Most individuals and businesses correctly comply with their tax obligations, but there are exceptions, as detailed in the below examples.

David Irvine, a businessman from Brisbane has been sentenced by the Brisbane District Court to four years and six months in jail for GST fraud and personal income tax return fraud by illegally obtaining nearly $600,000.

Between 2012 and 2015, David Irvine, the director of International Products Group Pty Ltd (IPG) and
a corporate trustee for the Irvine Family Trust, lodged 39 monthly Business Activity Statements (BAS), which resulted in wrongful payment of  tax refunds amounting to $480,000 from the Australian Taxation Office (ATO) into his personal bank account. In addition, Mr Irvine falsely reported export sales from his company to reduce the company’s GST payment obligations. Furthermore, Mr Irvine had declared in his income tax returns nil income for the 2009 to 2011 financial years, resulting in a tax shortfall of $116,056.

Suleyman Erdogan, the director of labour hire firm Sunraysia Harvesting Contractors Pty Ltd (Sunraysia), was sentenced to six months in jail by the County Court of Victoria for Pay as You Go withholding tax (PAYGW) fraud relating to illegal phoenix activities.

Mr Erdogan (with the assistance of a financial services advisor, Mrs Samantha Toffoletti), registered two shell companies – Danood and Jameron, to sub-contract the services of Sunraysia. The shell companies were registered to deduct PAYG withholding tax from the salaries of the employees of Sunraysia. The ATO has found that Mr Erdogan illegally failed to remit to the ATO more than $664,000 in PAYGW from his forty-nine employees. The ATO’s investigation also found that no BASs were lodged by Dannod and Jameroon for the 2012, 2013, and 2014 financial years. Moreover, Mr Erdogan had arranged over 136 false income tax returns to be lodged on behalf of his employees, resulting in $187,994 in tax refunds being incorrectly paid.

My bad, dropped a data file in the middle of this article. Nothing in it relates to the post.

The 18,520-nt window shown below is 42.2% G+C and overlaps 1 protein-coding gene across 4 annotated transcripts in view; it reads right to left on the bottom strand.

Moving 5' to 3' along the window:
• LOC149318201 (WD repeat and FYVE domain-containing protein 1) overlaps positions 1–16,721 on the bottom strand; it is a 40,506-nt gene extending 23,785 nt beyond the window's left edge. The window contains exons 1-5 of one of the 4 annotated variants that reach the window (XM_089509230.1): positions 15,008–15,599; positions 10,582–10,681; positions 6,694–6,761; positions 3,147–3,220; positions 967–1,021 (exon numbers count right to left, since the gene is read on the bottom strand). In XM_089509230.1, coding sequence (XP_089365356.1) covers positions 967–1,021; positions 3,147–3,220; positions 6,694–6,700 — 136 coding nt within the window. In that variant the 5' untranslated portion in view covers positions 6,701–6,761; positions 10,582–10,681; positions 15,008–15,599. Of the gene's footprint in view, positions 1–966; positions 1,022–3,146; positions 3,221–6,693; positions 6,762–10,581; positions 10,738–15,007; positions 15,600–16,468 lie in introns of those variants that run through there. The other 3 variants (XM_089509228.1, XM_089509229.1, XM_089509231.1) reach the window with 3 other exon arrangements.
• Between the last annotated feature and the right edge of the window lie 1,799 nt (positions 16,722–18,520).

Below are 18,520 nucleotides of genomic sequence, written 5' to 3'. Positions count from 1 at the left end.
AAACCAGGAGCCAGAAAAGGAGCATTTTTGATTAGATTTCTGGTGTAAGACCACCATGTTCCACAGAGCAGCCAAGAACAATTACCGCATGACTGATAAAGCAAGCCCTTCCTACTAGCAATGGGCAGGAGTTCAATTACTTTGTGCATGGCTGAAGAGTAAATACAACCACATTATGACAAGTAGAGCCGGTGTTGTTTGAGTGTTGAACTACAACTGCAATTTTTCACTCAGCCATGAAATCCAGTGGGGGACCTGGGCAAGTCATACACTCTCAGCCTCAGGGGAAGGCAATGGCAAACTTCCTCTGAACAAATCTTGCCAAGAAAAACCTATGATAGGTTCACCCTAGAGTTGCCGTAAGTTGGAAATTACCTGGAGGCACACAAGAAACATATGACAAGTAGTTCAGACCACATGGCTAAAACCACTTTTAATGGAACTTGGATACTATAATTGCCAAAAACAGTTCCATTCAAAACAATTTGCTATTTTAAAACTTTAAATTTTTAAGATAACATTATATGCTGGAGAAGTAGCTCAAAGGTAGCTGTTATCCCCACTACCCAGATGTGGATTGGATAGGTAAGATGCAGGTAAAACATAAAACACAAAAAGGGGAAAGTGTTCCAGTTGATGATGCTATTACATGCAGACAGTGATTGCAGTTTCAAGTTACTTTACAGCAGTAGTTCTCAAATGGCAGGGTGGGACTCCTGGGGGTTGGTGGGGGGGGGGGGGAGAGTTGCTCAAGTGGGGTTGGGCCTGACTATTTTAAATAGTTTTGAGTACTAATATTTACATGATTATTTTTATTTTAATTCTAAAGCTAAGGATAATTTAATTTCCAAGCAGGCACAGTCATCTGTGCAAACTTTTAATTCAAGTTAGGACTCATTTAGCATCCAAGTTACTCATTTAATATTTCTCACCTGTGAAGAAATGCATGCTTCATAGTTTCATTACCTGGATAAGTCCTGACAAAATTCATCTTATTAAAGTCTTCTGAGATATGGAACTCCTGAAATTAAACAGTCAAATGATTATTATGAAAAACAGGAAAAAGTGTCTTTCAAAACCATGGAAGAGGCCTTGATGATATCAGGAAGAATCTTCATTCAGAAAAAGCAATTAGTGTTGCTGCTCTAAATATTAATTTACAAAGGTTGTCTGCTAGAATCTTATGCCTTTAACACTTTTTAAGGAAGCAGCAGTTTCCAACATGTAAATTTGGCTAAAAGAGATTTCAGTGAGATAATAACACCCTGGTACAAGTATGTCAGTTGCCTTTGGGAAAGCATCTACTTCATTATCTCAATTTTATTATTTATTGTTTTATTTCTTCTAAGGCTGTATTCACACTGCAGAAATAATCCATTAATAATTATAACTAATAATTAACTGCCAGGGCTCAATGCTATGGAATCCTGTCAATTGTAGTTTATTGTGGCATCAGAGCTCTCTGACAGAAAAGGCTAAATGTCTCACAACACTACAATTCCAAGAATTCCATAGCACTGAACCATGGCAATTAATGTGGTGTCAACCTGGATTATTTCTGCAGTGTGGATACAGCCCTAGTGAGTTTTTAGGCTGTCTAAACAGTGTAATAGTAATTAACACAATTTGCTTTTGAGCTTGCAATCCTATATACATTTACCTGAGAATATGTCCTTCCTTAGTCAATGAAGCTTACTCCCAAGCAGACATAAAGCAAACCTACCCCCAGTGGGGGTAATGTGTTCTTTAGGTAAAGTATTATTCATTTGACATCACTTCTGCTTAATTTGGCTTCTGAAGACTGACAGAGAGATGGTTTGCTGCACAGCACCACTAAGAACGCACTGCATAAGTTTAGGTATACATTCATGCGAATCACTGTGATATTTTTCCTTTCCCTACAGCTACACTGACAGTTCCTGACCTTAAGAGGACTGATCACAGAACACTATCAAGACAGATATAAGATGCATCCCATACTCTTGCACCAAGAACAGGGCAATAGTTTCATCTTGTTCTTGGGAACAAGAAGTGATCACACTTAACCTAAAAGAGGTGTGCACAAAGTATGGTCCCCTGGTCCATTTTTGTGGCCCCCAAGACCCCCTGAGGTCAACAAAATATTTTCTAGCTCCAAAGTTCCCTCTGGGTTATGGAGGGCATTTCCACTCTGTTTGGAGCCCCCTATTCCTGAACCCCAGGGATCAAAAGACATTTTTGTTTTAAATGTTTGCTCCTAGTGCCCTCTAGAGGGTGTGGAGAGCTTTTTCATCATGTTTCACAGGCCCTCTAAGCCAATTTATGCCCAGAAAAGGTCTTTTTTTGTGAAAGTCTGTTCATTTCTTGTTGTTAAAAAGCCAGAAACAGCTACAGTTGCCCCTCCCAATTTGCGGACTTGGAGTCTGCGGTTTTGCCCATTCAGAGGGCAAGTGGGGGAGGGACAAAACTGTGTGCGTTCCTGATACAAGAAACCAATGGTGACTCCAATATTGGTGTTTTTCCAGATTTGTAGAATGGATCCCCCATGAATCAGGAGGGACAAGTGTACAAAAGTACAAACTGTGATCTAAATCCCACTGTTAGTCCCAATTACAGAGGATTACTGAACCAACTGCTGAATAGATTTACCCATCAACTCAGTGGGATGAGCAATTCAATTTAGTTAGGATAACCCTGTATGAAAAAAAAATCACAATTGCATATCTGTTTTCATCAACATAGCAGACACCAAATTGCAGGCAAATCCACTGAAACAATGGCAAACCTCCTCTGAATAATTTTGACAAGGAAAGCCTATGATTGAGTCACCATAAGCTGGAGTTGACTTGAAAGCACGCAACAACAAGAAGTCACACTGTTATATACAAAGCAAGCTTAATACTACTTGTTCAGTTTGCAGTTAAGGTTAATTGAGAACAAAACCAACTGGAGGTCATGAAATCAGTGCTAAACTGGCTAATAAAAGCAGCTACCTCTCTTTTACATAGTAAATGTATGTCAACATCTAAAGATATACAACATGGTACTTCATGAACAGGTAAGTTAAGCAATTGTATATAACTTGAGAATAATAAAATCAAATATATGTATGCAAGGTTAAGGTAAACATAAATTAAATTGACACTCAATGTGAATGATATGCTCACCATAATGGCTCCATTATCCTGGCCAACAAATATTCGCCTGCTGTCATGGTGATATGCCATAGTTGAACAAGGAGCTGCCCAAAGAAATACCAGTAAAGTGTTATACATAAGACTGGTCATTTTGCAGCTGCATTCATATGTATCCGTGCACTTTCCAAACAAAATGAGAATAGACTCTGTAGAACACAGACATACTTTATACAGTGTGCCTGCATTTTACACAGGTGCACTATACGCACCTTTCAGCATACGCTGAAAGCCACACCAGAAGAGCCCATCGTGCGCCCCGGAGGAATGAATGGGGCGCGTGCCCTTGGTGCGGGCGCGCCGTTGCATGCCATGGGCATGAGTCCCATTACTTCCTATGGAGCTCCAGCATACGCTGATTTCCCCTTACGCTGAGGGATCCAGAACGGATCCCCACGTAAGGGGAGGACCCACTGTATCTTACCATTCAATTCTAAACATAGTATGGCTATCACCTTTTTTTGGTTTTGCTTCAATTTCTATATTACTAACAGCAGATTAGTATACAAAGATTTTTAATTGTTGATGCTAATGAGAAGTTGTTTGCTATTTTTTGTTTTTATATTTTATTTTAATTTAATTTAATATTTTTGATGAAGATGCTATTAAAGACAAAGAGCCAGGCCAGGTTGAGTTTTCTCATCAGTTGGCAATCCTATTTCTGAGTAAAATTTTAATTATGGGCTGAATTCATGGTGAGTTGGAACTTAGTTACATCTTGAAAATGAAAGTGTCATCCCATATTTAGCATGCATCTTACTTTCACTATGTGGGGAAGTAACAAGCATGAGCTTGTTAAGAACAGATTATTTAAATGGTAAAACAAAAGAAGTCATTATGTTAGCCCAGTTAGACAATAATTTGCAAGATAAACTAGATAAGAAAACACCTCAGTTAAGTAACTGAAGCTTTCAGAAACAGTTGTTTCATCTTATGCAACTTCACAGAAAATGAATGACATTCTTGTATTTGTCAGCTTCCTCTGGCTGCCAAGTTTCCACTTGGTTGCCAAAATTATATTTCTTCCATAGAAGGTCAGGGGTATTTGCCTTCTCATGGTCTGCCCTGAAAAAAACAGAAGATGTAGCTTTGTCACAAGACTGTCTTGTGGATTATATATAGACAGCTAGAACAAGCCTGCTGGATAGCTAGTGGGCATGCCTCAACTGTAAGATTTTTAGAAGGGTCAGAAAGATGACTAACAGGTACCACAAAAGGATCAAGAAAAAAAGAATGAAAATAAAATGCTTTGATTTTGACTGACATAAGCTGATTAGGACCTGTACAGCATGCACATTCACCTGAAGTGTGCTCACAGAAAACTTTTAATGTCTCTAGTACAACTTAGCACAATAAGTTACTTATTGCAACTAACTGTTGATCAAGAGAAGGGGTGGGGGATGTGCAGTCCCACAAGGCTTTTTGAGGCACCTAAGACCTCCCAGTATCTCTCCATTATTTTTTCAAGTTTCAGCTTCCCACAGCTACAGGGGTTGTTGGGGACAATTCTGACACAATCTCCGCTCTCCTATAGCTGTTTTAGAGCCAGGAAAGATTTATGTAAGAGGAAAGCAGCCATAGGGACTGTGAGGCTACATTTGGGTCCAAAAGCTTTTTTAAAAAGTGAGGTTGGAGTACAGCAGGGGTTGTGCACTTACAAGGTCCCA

Mrs Toffoletti was also convicted in the County Court of Victoria for dishonest use of her position.
Mrs Toffoletti was released on an eighteen-month good behaviour bond with surety payable of $800.


The Serious Financial Crime Results

As demonstrated above, the ATO will prosecute people with the potential of jail penalties for deliberate evasion of tax.  The ATO’s detection systems are becoming increasingly sophisticated.  In addition, the ATO obtains assistance from other Government agencies as indicated below.  

The Serious Financial Crime Taskforce (SFCT) is a joint taskforce established on 1 July 2015 to identify the most serious and complex forms of the financial crime. The SFCT includes:

  • Australian Tax Office (ATO);
  • Australian Federal Police (AFP);
  • Australian Criminal Intelligence Commission (ACIC);
  • Attorney-General’s Department (AGD);
  • Australian Transaction Reports and Analysis Centre (AUSTRAC);
  • Australian Securities and Investments Commission (ASIC);
  • Commonwealth Director of Public Prosecutions (CDPP); and
  • Australian Border Force (AFP).

Practitioners working for SFCT include intelligence analysts, data miners and financial crime experts.

By the 31 March 2019, the activity of SFCT has resulted in:

  • 272 search warrants;
  • Completion of 1,104 audits and reviews;
  • Sentencing 7 people;
  • Conviction of 8 people;
  • Raised liabilities of $813 million; and
  • Collection of AUD$298 million.

For assistance with claiming tax deductions and GST input tax credits for your business expenses, please speak to your Nexia Adviser.

Categories: Weekly Tax Update

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